Image copyright © by Marcus Trahan

The Fall

(UK, 2013)

There were two seasons of this show set in Belfast, Northern Ireland, the second one in 2014. If I had been watching it as it came out I think I might have felt cheated by the first season, as there was very little resolution. The end of the second season, however, was quite satisfying, and left little room for a third …

Gillian Anderson is a police detective called in from London to work on a high profile murder. It doesn’t take her long to tie it to two other stranglings, give the local cops the one thing they dread most, and usually try to resist: A serial killer. But the evidence is compelling, so a task force is formed, going all out with every tool of a modern cop shop.

This is not a whodunit. We know who the strangler is from the first ten minutes or so, and he’s a dilly, not like anyone I can recall from the crowded ranks of cinematic serial killers. He is played by Jamie Dornan, a damn good performance. He is cool, calculating, smart, all things we have seen in serial killers before. But he is married and has two young children that he really loves. He is a grief counselor, of all things, and he’s not bad at it. He is truly angry at a violent man who is lashing out at his wife because their child died. He goes the extra mile for her, even putting his job in jeopardy. It is fascinating to watch the tension between this loving father and the raging beast inside him.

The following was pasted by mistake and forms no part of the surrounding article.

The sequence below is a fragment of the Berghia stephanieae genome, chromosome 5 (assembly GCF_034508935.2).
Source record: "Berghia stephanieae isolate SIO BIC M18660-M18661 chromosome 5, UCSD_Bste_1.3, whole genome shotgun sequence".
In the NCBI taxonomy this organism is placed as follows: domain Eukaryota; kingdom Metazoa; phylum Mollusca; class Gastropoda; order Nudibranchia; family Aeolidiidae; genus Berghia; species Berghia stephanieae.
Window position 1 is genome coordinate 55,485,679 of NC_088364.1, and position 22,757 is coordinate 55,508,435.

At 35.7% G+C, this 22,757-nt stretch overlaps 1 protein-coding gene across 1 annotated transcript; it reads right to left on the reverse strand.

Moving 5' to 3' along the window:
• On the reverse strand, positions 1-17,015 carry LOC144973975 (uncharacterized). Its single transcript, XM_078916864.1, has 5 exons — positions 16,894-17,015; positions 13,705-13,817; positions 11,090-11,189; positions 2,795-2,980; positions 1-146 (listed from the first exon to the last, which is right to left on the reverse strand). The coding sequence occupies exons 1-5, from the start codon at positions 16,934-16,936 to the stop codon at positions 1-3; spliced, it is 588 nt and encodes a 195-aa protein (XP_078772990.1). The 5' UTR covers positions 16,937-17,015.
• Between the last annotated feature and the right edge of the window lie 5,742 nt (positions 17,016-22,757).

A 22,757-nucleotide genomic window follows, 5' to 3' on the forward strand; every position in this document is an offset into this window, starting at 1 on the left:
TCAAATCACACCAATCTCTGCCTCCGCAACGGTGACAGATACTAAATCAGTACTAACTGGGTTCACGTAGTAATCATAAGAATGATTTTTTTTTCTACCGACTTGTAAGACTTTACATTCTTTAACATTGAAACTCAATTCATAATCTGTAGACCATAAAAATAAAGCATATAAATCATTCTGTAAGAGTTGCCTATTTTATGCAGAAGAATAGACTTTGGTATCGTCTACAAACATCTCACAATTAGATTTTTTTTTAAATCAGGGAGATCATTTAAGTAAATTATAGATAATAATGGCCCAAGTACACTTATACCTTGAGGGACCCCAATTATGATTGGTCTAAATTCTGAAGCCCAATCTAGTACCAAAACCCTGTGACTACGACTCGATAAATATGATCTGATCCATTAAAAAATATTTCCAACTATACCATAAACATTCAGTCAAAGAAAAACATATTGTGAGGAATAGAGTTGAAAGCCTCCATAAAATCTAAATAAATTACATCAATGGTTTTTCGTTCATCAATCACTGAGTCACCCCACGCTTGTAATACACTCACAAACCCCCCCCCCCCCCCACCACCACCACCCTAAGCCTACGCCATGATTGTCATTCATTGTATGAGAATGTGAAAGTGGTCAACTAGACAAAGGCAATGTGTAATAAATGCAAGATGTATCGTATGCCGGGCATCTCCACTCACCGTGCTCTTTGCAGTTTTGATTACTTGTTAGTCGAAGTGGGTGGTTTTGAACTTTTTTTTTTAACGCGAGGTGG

It becomes a cat and mouse game, with Anderson trying to get inside his head and prevent further murders. But she knows that with this kind of sexual compulsive killer, the intervals get shorter and shorter, and the violence escalates. Then he takes a hostage …

This is not a very bloody film, though there is sexual violence. The attraction here is cerebral, detective against criminal. Anderson’s performance is almost too restrained, but not quite. I never saw The X-files, so I don’t really know what else she can do, but she handles the English accent very well. You would never guess she is from Chicago. (I see that she lived in London from shortly after her birth until the age of eleven, which probably helped.) All in all, the thing is refreshingly understated. I enjoyed it.